Yesterday I had my fears confirmed about the Drupal Automatic Updates initiative. It requires sites to be able to modify core Drupal files. While this makes it easier to fix vulnerabilities, it is not something you want when your site is actually being attacked. The best way to protect against someone exploiting a vulnerability to modify your Drupal core files is to change the file permissions so that your site cannot modify them.
Today I was listening to Talking Drupal #168. The topic was how to ensure that open source project developers can afford to provide updates to their users. As an open source developer myself, I have to disagree with the premise that we should support a distinction between users and developers. The projects that I develop for are the projects that I use. As a user-developer, I do not care how many users a project has. I care how many user-developers it has.
I set up Dreamhost cron jobs to run
drush cron for two different sites running Drupal 8.0.3. One of the cron jobs worked, but the other failed with a syntax error. Drupal 8 requires PHP 5.5.9 or later, and the default version of PHP for one of the sites was 5.4.42. Changing the default PHP version in .bash_profile and .bashrc did not fix the error.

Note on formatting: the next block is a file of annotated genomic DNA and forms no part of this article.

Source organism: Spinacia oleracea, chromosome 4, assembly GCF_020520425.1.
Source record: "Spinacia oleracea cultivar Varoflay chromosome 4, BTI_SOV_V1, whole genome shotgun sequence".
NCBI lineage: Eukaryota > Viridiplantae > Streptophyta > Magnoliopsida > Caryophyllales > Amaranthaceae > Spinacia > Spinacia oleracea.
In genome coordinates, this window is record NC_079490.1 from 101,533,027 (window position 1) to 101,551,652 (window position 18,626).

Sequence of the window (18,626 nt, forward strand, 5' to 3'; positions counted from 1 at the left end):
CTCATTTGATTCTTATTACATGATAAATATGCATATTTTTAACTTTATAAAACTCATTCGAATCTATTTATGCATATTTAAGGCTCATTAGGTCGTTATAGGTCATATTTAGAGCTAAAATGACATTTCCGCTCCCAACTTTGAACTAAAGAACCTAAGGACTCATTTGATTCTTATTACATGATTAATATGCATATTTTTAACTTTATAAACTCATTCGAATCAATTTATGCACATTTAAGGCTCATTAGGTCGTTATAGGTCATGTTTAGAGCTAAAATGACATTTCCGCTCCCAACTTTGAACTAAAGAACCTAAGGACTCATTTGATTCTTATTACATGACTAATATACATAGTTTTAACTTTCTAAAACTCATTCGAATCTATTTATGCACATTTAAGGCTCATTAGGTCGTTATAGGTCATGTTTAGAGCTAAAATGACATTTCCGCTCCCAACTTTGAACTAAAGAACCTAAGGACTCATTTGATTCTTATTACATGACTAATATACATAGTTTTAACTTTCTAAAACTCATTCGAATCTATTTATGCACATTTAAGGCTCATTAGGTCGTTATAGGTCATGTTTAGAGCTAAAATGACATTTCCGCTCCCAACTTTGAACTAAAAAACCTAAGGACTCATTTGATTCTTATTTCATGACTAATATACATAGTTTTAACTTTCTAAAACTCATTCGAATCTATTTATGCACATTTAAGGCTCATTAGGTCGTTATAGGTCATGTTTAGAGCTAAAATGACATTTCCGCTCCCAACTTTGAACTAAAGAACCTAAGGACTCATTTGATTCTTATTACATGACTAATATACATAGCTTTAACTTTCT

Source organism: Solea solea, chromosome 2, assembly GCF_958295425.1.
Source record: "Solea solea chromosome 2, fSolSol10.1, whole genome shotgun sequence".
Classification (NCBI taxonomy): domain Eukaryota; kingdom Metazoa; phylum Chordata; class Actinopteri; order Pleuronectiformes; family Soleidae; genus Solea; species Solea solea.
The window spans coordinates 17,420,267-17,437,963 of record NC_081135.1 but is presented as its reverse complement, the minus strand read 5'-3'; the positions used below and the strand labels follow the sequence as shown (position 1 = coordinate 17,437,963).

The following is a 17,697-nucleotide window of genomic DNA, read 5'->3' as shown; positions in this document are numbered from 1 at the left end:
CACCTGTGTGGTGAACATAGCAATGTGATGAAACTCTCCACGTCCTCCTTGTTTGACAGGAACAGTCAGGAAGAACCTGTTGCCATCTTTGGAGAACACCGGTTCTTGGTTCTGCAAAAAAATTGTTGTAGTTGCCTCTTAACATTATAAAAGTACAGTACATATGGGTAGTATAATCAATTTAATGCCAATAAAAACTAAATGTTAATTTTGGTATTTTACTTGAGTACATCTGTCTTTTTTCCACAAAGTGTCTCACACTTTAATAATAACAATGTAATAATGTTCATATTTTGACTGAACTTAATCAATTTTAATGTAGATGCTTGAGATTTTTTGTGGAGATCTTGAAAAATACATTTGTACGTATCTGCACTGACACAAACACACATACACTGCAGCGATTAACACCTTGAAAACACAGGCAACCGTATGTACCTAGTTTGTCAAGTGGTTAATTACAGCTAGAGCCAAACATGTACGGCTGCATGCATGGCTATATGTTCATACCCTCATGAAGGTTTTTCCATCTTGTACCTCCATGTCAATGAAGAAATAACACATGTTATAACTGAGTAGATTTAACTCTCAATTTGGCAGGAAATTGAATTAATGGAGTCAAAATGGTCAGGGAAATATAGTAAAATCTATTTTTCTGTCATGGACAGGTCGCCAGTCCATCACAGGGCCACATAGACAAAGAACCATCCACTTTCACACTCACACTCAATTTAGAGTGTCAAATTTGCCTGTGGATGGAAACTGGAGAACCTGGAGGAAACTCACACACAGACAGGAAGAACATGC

If you add a private files directory after installing Drupal 8.0.3, you will get a warning on the status page saying it is not fully protected and to see https://www.drupal.org/SA-CORE-2013-003 for information about how to protect it with an .htaccess file. The message shows up even if the directory is not Web-accessible. Ignore it. The .htaccess file will be created automatically after caches are rebuilt.